Minor spoilers for Episode 4 of WandaVision follow!
Since arriving on Disney+, WandaVision has provided some of the most creative and innovative content in the short history of the Marvel Cinematic Universe. As such, episode 4 was always going to have a tough time living up to these lofty standards that they themselves set, and doesn’t quite clear the bar raised by the previous 3 entries.
This episode has a fantastic opening, brilliantly addressing the on the ground effect of ‘The Snap’ through the eyes of Monica Rambeau. Teyonah Parris dominates the screen anytime she is on it, and her portrayal of Maria Rambeau’s daughter looks set to be a welcome and major part of the MCU moving forward. Where this episode falls down, however, is in the middle period, where we fall back into a slightly “info dump” style of television. It serves to confirm many fan theories regarding the exact situation under which Wanda and Vision find themselves, and gives us a far greater understanding of what to expect from the S.W.O.R.D. side of things from here on out. This is something that will surely irritate hardcore MCU fans who had likely confirmed most of this as headcanon already, but for more casual viewers this will be a welcome explainer.
One of the great strengths of WandaVision so far has been taking the criticism that the MCU all has the exact same style and turning it on its head, giving us something utterly and totally unique from anything we have gotten before. The middle portion of this episode, however useful it may be for casual viewers, regresses back to this state and is totally recognizable as that distinct and clear “MCU style”. This is not necessarily a criticism, the MCU’s style works and is a big reason why we are all so invested in this show, but it does bring the quality down slightly when compared with the opening trio of episodes.
One further issue with the middle portion is the lack of any real distinctive leads to carry the narrative. Randall Park’s Jimmy Woo and Kat Dennings’ Dr. Darcy Lewis are both welcome returns to the playing field, but both are still quite distinctly side characters who have been thrust into the lead of the episode. Once again, they are still very fun and enjoyable characters, but when compared to the utterly outstanding performances of Paul Bettany and Elizabeth Olsen, and Parris’ performance from the opening scenes, they fall slightly short of this standard.
That is not to say that episode 4 was not without positives beyond the first few scenes, because there are specific moments that still remind you of the outstanding residing quality of WandaVision even in exposition heavy episodes such as this. One particular standout in this chapter, and in previous installments of the show, has been the willingness to play around with the aspect ratio when switching between eras and points of view. This may seem like a minor detail, but the experimental nature of the filmmaking is something that has been sorely lacking from the MCU as a whole, and even if it’s only registered unconsciously with some viewers, it is a highly creative way of signifying change on screen.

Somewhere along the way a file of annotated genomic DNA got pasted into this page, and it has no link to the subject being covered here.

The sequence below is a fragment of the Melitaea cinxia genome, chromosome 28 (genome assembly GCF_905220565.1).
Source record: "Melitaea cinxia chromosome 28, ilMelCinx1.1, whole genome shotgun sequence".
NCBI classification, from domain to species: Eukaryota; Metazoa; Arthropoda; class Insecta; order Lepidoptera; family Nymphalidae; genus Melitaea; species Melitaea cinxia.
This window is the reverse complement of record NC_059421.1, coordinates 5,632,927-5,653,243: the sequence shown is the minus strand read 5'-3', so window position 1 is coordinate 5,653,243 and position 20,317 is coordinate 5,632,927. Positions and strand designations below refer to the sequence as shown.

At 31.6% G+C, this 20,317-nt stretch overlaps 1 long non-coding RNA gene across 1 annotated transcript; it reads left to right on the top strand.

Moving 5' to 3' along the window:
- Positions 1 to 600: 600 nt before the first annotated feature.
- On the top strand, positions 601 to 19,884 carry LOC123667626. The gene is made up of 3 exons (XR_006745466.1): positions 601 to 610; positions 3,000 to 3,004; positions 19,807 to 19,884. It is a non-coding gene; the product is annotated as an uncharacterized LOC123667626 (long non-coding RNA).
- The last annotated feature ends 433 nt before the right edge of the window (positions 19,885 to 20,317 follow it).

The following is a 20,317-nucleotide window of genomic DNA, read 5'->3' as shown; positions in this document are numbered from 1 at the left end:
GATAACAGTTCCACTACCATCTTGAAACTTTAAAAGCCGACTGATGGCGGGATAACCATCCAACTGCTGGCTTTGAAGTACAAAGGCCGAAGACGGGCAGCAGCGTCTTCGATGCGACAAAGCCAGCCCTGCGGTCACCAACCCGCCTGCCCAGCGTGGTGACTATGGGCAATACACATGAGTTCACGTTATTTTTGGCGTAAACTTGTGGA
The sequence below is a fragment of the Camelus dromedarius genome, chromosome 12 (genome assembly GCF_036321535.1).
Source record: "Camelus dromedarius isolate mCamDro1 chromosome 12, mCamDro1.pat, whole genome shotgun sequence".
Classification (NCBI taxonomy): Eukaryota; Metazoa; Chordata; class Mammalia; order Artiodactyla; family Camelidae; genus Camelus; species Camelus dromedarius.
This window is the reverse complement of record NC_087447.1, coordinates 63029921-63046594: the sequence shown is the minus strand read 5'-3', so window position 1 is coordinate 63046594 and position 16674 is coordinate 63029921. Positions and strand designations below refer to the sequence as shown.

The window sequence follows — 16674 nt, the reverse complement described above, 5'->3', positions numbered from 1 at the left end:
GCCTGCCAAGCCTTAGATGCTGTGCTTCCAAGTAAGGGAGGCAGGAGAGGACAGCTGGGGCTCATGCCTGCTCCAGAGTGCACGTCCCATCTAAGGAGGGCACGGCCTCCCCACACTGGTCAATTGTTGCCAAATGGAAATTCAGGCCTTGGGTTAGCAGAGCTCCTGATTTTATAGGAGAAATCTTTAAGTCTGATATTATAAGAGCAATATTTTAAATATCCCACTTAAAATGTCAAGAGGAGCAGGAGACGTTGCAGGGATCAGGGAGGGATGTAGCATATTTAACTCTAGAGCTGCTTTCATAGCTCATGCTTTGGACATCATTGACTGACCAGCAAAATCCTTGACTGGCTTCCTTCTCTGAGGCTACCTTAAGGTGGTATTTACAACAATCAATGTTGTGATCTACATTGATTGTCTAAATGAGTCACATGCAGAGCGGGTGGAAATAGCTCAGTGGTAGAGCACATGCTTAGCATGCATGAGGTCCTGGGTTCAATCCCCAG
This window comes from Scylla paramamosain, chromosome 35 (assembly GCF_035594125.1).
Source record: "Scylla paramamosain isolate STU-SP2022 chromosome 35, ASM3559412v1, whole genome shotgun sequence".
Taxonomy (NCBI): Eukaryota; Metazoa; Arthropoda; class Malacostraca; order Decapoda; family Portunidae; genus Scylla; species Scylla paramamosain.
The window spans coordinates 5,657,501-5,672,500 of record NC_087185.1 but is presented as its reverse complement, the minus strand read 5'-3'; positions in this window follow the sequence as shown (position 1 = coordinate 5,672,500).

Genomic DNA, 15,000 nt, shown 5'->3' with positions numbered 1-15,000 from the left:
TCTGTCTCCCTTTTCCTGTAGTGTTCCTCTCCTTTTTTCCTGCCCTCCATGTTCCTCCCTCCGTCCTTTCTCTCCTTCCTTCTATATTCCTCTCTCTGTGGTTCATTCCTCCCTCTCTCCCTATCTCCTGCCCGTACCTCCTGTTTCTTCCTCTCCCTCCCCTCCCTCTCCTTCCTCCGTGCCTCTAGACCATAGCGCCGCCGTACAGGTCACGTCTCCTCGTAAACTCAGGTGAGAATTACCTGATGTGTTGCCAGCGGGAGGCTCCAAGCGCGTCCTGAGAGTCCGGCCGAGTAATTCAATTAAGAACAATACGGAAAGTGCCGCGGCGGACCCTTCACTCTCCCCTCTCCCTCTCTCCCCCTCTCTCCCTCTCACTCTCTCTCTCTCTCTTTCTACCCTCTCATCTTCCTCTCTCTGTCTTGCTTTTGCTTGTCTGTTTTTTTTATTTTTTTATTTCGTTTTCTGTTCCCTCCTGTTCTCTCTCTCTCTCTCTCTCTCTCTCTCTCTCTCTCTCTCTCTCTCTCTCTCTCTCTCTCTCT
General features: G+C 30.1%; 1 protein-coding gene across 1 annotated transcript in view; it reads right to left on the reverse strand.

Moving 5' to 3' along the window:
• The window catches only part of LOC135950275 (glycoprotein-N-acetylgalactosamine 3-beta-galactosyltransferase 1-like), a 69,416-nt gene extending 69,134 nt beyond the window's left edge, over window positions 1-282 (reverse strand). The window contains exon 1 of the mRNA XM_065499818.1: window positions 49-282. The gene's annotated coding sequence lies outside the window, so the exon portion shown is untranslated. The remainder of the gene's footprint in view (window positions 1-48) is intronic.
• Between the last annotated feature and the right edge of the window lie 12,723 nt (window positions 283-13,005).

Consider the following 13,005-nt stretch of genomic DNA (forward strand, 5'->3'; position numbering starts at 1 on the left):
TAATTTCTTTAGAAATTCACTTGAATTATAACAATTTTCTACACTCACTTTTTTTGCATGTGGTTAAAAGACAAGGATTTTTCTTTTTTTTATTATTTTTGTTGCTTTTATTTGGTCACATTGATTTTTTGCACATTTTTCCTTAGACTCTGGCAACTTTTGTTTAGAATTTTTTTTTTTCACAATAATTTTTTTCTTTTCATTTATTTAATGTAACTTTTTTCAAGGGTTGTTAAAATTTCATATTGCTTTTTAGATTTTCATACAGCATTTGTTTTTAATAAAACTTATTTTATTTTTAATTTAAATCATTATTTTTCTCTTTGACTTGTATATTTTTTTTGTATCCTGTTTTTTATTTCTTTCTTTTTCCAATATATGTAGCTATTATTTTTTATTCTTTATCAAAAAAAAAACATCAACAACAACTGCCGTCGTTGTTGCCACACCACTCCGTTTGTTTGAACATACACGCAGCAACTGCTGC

Whilst I’ve mentioned my love for the opening to this chapter of the MCU’s latest entry, and the disappointment for the middle portion of exposition, the ending is exceptional, perfectly teeing up next week’s episode to be one of the best so far. Without spoiling, some of the moments in the closing moments are shocking, and set up the characters moving forward on utterly fascinating paths I can’t wait to see the conclusion of.
Despite this fantastic ending and the inventively brilliant opening, it is impossible to deny quite how ironically middling the central section is. In any other show it would likely be remembered as a fairly great episode, with a fun if slightly underwhelming middle portion to it. What that doesn’t account for is the incredibly high standard that WandaVision has set itself in its opening 3 chapters. Yes, this episode would be a great installment of many other shows. For WandaVision, however, this fell below the 5 star quality Marvel have set for themselves in the past fortnight.
I watched WandaVision episodes 1, 2 and 3 with no prior knowledge of either of the main characters. I found the show compelling, mysterious and beautifully executed. I concur with your review of episode 4. Having read a few other opinions on it, I would like to compliment you on your refreshingly balanced tone. These fan-heavy genres sometimes attract surprisingly strong opinions!